In order to estimate the luminosity of MWC 349A, one needs values of its optical brightness, interstellar (IS) and CS extinction, and distance. From the spectrophotometric data obtained in 1976 and 1979, C85 derived the continuum V= 13.96 mag. At that time MWC 349A, which was found significantly variable ( 1.5 mag, Jorgenson et al. 2000), had nearly the mean brightness level.
The most difficult task is the extinction determination. Since no photospheric lines are seen in the spectrum, a certain amount of the CS continuum due to free-free and free-bound radiation distorts the star's spectral energy distribution (SED). It is unclear if the CS dust affects the SED, because the CS disk plane, where the dust seems to be located, is inclined 20 degrees to the line of sight. Therefore, if the disk is flat or mildly flared, the dust may not contribute to the CS extinction. C85 estimated the IS extinction to be between AV= 8.8 0.1 mag to 9.9 0.4 mag, depending on the assumption of whether the object's SED is affected by the CS matter alone or not. This approach, however, provides no information about the above mentioned CS contribution to the object's brightness. At the same time, both mentioned AVestimates give effectively the same result for the extinction-free brightness. The smaller AV corresponds to the accretion disk veiling, which may well be of the order of 1 mag, i.e. roughly the difference with the other AV estimate, based on the normal star SED. Thus, we can safely adopt a mean brightness of V= 14 mag and AV= 9.9 mag for MWC 349A. More precise estimates require a self-consistent modeling of both the continuum SED and the emission-line spectrum.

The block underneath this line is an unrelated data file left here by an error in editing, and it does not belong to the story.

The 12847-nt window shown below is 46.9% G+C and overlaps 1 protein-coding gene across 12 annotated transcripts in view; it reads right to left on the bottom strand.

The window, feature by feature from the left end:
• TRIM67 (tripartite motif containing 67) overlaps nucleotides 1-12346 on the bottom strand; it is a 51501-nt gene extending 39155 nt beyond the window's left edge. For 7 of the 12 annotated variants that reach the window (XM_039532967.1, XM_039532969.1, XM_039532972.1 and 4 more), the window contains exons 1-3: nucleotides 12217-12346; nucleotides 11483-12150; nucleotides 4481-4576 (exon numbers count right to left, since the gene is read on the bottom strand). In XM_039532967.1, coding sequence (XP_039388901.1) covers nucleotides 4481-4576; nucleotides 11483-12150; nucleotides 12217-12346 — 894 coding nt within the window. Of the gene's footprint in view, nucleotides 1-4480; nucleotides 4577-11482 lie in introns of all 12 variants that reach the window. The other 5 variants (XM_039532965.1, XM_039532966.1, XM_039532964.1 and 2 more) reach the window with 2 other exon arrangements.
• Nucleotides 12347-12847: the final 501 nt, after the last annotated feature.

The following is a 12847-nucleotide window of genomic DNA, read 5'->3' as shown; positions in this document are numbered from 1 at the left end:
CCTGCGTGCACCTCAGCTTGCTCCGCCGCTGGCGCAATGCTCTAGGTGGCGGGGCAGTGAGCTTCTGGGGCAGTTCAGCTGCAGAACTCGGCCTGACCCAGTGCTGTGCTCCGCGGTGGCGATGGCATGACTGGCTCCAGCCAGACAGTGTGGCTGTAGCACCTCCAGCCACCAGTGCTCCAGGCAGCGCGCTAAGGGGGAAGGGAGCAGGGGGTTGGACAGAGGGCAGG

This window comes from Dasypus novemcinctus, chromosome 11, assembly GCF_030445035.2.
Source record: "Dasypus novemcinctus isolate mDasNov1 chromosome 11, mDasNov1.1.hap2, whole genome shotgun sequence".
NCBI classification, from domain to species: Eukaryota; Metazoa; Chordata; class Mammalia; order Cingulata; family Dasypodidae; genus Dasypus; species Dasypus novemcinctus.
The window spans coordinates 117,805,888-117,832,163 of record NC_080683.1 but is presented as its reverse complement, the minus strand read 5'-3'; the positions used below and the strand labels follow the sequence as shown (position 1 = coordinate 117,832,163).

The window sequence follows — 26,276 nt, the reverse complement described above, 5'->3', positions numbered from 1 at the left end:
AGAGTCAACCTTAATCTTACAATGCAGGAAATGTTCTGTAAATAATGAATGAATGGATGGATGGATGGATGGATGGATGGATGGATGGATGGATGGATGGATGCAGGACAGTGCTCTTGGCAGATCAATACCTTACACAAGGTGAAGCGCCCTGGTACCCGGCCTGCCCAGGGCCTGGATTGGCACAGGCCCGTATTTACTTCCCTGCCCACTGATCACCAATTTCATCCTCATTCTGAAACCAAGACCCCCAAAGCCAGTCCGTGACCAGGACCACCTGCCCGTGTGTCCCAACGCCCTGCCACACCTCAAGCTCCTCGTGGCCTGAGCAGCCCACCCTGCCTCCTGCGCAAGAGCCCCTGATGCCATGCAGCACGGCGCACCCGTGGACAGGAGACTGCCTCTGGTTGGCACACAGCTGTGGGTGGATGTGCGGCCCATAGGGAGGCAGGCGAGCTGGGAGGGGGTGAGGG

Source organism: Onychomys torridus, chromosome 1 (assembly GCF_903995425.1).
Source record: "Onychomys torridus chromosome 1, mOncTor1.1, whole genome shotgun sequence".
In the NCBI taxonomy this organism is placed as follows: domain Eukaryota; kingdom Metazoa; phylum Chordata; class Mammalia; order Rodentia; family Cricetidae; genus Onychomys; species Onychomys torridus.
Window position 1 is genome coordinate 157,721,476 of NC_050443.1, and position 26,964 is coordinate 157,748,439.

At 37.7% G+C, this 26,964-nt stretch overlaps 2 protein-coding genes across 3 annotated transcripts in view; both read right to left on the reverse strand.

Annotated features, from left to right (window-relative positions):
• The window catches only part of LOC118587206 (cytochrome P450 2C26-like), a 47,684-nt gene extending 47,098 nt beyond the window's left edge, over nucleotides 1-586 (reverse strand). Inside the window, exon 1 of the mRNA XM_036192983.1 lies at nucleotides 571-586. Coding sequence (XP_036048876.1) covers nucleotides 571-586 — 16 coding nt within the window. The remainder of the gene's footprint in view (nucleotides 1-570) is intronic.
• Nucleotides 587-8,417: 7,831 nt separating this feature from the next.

There are two different estimates of the distance to MWC 349A. One assumes that the object belongs to Cyg OB2, whose distance is 1.7 kpc (Knödlseder 2000), while the other one is based on the physical association of MWC 349 A and B and an assumption that MWC 349B is a normal B0 III star (1.2 kpc, C85). According to Neckel & Klare (1980), the IS extinction in the direction of MWC 349 increases rapidly with distance, reaching 4-5 mag at D= 1-1.5 kpc. Analysing the 2MASS near-IR survey data, Knödlseder (2000) found that for the objects belonging to Cyg OB2 (a region centered at RA = 20 and Dec.=+41 (J2000) with a radius of 1.05 degrees, which includes the position of MWC 349) the IS extinction varies from 5 to 20 mag. Altogether, these facts suggest that MWC 349 is most likely a member of Cyg OB2 at D= 1.7 kpc.